Menopause

The impact of these menopause-related changes on blood sugar levels varies from one woman to another.

Menopause plays a role in the control of diabetes, and diabetic women may need to modify their treatment during this stage of their lives for several reasons:

  • Firstly, several changes related to menopause and aging occur during this period, such as an increase in total body fat, a decline in muscle mass and a redistribution of fat to the abdominal area.
  • In addition, the loss of hormones during menopause, specifically estrogen and progesterone, can affect the body’s sensitivity to insulin. Consequently, the decline in these sex hormones can cause unexpected fluctuations in blood sugar levels and complicate diabetes control.

The impact of these menopause-related changes on blood sugar levels varies from one woman to another.

Tips for diabetes management during menopause :

  • Check your blood sugar levels more frequently
  • Exercise to counteract the loss of muscle mass, maintain your weight and blood sugar targets
  • Eat a healthy and balanced diet

Note: Do not confuse night sweats or disrupted sleep with symptoms of hypoglycemia. To avoid unnecessary carbohydrates intake, always measure your blood sugar level before treating hypoglycemia.

Hormone therapy

Diabetic women whose troublesome menopausal symptoms affect their quality of life can consult their doctor to discuss hormone therapy or other treatment options. Hormone therapy replaces the hormones that the body has stopped producing.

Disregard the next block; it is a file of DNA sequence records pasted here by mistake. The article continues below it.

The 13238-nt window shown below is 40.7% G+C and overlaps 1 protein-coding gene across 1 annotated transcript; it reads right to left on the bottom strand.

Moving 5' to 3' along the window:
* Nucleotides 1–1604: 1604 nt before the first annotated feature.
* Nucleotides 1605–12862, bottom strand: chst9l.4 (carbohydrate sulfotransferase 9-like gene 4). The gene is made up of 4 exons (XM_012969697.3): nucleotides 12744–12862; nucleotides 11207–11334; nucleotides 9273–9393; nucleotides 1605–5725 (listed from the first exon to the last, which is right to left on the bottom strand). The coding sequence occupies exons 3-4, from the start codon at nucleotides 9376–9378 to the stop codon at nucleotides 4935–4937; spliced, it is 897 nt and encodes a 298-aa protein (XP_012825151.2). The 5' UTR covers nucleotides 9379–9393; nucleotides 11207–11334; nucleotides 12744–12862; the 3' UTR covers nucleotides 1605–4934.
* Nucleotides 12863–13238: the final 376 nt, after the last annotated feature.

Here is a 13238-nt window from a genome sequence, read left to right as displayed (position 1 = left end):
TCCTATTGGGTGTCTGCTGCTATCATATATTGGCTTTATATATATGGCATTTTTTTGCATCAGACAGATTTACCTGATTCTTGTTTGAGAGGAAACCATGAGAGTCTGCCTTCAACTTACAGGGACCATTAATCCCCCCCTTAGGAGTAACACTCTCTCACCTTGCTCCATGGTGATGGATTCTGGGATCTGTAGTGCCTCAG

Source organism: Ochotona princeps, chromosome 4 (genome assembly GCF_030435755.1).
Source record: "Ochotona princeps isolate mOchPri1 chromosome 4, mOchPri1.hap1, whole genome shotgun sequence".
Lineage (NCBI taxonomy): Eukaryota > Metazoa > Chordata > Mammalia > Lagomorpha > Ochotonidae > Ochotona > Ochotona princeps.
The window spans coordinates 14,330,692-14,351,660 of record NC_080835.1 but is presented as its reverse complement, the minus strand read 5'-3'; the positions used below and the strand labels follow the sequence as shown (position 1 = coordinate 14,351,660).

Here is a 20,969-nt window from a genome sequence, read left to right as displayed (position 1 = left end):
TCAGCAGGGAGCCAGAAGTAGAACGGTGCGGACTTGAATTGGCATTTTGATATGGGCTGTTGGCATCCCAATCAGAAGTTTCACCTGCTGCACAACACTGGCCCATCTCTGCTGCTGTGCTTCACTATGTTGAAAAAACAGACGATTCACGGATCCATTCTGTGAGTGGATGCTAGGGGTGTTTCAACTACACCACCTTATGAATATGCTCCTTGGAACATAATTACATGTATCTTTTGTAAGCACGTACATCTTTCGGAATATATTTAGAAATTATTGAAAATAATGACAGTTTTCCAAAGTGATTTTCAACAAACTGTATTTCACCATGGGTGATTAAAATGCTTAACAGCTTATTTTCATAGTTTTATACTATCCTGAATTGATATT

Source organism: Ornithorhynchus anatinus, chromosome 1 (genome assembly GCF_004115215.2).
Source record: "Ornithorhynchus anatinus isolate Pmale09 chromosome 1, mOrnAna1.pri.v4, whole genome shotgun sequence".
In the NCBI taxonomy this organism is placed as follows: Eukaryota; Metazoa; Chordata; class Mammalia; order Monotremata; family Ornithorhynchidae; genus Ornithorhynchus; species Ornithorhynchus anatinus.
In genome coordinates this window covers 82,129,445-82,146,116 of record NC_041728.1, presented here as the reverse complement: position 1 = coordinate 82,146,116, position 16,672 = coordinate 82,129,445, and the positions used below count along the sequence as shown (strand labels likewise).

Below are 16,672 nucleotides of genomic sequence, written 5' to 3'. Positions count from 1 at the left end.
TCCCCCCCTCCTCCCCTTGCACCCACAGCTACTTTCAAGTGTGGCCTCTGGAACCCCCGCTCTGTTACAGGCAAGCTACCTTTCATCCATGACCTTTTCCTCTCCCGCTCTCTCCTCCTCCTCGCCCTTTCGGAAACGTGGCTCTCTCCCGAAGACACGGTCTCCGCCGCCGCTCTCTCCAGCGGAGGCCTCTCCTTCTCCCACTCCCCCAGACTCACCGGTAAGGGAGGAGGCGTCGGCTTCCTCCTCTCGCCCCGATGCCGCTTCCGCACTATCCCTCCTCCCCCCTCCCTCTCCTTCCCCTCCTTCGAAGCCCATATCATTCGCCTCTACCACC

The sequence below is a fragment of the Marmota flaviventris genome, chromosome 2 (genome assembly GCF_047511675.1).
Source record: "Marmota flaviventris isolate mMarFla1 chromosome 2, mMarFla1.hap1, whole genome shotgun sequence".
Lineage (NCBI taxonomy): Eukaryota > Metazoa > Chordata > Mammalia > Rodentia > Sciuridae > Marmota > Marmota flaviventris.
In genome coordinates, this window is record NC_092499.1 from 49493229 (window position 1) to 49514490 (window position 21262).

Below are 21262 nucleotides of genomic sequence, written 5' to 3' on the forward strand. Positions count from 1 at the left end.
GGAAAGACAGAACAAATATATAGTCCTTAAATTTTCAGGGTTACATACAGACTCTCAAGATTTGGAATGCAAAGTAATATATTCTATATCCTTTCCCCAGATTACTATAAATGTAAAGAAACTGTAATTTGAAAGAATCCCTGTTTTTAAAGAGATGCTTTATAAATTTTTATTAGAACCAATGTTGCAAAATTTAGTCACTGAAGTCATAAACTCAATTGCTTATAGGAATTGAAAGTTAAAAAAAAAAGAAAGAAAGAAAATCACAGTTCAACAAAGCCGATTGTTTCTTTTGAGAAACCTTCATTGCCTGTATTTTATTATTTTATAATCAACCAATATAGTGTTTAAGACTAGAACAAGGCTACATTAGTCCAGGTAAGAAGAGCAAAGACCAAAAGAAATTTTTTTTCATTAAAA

Diabetic women, like their non-diabetic counterparts, can take hormones (estrogen with or without progestin) to diminish the effects of menopause.

Research suggests that menopausal women, diabetic and non-diabetic alike, who take estrogen and progestin (combination therapy) have an increased risk of breast cancer, thrombophlebitis (blood clot), stroke and heart disease. The decision to take hormones should be discussed with a health care professional, with consideration given to a woman’s history of breast cancer, thrombophlebitis and stroke as well as the degree to which her menopause symptoms affect her quality of life.

Research and text: Diabetes Québec Team of Health Care Professionals, June 2014

References:

Metabolic Medicine Unit at Hôtel-Dieu du CHUM. (2013), Connaître son diabète pour mieux vivre, Montréal: Les Éditions Rogers limitée.

American Diabetes Association. (2014). Sexual health Online, found at http://www.diabetes.org/living-with-diabetes/treatment-and-care/women/sexual-health.html (consulted on May 23, 2014)